One of the most intriguing, but challenging changes being discussed involves moving away from bulk collection of data toward a system like the one used in criminal prosecutions, where the government subpoenas individual call data records -- phone numbers, not conversations -- to be used for link analysis, [Ruppersberger] said.
What is so challenging about this? Isn’t this how evidence has been gathered for centuries in non-police-state states? Present evidence about a specific suspect and location, what it is you are searching for, and get a judge’s approval? Isn’t there someone in the government that has some experience at this?
Clapper defended the surveillance programs as beneficial. "What we do not do is spy unlawfully on Americans or, for that matter, spy indiscriminately on the citizens of any country," he said.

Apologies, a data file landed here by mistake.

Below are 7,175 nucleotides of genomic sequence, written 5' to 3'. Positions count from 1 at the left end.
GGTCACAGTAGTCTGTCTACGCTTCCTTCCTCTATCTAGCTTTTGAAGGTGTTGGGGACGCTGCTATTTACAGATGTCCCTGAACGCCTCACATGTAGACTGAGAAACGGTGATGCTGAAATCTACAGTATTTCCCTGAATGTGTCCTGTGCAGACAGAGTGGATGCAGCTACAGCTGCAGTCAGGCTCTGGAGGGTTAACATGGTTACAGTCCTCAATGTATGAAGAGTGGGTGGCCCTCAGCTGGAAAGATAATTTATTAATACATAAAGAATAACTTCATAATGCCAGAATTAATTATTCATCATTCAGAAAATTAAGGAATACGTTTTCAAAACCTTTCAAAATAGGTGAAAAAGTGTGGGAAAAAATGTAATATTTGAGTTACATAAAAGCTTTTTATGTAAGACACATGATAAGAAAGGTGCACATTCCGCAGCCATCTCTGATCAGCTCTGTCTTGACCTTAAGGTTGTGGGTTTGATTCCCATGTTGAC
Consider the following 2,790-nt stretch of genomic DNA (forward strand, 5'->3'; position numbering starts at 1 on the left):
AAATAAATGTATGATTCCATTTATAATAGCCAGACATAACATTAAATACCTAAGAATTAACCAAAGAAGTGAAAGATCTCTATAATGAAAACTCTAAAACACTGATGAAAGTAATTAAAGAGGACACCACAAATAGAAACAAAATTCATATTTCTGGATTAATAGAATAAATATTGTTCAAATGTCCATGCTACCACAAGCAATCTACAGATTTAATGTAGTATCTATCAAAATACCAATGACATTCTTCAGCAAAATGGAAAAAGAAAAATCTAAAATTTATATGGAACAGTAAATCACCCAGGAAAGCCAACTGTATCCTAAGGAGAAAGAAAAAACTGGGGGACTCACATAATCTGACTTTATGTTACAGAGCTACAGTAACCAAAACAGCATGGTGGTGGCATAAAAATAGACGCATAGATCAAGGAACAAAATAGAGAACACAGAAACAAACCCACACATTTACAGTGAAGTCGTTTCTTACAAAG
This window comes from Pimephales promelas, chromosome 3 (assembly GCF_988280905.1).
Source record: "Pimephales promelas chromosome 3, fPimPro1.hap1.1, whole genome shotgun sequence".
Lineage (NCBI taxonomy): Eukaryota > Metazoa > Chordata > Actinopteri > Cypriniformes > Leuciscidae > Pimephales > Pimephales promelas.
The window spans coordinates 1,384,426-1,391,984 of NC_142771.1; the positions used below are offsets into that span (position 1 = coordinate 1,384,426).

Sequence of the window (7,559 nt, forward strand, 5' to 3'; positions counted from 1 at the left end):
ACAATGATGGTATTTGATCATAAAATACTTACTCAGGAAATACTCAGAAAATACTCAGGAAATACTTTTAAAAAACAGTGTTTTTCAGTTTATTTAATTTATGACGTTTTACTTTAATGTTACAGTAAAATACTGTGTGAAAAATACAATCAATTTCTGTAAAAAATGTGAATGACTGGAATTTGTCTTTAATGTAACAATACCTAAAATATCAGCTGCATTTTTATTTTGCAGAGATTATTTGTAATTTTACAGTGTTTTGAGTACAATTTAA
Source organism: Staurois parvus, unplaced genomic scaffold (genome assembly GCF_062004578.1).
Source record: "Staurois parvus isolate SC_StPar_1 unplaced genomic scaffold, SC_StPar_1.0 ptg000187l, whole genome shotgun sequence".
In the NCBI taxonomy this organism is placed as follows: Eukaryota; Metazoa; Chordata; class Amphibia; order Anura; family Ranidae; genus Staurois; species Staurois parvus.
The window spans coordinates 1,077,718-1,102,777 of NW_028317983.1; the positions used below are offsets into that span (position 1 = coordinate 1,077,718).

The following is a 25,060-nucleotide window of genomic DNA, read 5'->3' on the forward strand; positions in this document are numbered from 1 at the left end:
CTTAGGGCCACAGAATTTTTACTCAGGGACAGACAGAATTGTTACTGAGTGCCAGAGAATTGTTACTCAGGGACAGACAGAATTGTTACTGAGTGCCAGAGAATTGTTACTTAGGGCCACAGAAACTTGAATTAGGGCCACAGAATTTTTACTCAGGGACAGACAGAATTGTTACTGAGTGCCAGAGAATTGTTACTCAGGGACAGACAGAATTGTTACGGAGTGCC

One statement, and so loaded: 1) if the programs are beneficial, why are you changing anything based on that traitor Snowden’s work? 2) We already know it is lawful: Congress passed a law, and your own courts interpret it. How could it not be lawful? 3) We know it isn’t indiscriminate – you don’t discriminate against anyone as you spy on everyone.
NSA Director Alexander said that of the billions of records of personal data collected last year by the agency, just 288 of them were reviewed.
Billions of records of personal data, but don’t worry – it isn’t indiscriminate.
Now for the Europeans:
Citing an unnamed intelligence officer, the German newspaper reported Sunday that U.S. President Barack Obama learned about the NSA operation targeting Merkel from agency chief Alexander in 2010 and allowed it to continue -- an assertion that the NSA denied.
"Gen. Alexander did not discuss with President Obama in 2010 an alleged foreign intelligence operation involving German Chancellor Merkel, nor has he ever discussed alleged operations involving Chancellor Merkel," NSA spokeswoman Vanee' Vines told CNN.